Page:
What do you do for fun?

I enjoy playing basketball, drink wine and arguing with people. The last one is my favorite, some would say discuss, but I enjoy discussions when they become passionate and sometimes a little uncomfortable.  I think a little provocation is often useful to challenge others´ opinions and hopefully mine as well.

What is your Favorite Community and why?

My favorite community is Montevideo, Uruguay. Even though the city counts 1 million inhabitants, “barrio” (neighborhood) life is central. Montevideans have managed to make their city quite friendly by knowing their neighbors and fomenting local activities. Every barrio has its own farmer market (blocking a street once a week to sell agricultural goods), sport teams, a candombe group (music and dancing with drums) representing the barrio during carnival, a cultural center and a strong sense of belonging.

What is your superpower?

I would say my analytical and critical sense. It can get on people´s nerves once in a while, but I´m very good at finding what´s wrong (in general and for very specific issues). I am trying to work on the finding solution superpower, not as easy…

How do you use your superpower to build community?

Constructive comments would be my main contribution to humanity, sometimes to specific communities.

My Three Favourite Things About Martin Are…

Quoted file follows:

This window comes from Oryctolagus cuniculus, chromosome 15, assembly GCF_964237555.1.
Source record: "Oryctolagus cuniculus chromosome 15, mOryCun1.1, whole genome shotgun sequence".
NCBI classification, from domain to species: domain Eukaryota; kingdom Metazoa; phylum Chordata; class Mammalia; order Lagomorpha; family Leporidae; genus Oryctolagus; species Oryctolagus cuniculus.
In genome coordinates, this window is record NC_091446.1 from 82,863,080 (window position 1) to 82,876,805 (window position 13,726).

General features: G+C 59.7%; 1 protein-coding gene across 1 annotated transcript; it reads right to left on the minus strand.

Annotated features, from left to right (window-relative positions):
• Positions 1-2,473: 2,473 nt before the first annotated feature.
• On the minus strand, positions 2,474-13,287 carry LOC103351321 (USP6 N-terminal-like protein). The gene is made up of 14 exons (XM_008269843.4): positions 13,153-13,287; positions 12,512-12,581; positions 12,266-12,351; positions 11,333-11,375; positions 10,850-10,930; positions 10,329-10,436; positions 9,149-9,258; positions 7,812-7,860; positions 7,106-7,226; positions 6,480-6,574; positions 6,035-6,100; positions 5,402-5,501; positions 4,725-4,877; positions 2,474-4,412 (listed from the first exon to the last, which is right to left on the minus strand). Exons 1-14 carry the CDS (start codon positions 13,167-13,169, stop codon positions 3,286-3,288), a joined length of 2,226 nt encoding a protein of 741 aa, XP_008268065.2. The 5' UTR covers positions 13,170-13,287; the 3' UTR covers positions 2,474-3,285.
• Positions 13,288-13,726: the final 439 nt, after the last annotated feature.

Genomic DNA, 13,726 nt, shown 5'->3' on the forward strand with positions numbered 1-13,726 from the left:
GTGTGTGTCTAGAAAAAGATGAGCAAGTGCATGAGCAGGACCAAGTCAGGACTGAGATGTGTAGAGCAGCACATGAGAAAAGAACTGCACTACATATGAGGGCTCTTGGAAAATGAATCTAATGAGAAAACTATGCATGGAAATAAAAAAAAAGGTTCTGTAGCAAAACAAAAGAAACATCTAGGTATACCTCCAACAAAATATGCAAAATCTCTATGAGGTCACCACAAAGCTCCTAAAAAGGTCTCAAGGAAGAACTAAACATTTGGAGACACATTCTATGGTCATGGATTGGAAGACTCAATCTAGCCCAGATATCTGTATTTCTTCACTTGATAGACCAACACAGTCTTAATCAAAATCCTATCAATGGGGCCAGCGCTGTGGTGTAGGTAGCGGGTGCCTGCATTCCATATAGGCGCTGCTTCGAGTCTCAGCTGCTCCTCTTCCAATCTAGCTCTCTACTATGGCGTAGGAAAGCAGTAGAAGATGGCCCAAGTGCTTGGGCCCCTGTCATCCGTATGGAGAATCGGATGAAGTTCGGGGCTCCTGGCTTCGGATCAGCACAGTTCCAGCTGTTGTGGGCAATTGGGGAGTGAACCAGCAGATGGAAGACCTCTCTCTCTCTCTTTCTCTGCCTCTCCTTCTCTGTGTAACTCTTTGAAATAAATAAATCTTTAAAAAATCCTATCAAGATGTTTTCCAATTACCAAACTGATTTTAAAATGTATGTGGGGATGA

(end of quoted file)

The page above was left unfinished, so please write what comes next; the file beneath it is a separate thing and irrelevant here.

1. Wool Socks. Whether it’s the middle of winter, middle of summer, during a basketball game, or when he’s not wearing anything else, Martin Renauld wears wool socks. Some have argued that this is a throw-back to his family’s historical roots as a notorious coureurs de bois collective, while others argue that he just really, really likes the way the fabric feels against his skin. Personally, I don’t care – when you look that good in something – anything – it doesn’t matter why you wear it.

2. Adventurous Tri-lingualism. Martin’s grasp – perhaps tenuous grasp – of three and a half languages (native French, Spanish, English, Portuguese) reflects his passion for exploring vibrant cultures around the world. I’ve known Martin since our days together as undergraduate students at Bishop’s University, where I edited many of his essays – I can safely say that, in addition to throwing the word “the” everywhere in his text, Martin’s ideas were/are as brilliant in English as they are in any other language…except, maybe, Portuguese.

3. Love of Debate. Wal-Mart? Hockey? Healthy living? Neo-colonialism? Kurt’s contradictory socio-economic views? Proper pronunciation my name in English? How Steve Nash would be better if he wore wool socks? You name it, Martin will debate it. Correspondent/My Special Lady, Michelle Burtnyk, spent nearly a month with Martin in his Buenos Aires home. Every morning Michelle, Martin and I engaged in (at least) four hour breakfast debates that totally solved all the world’s problems. We probably should’ve written things down. After all, Martin could do it in three languages!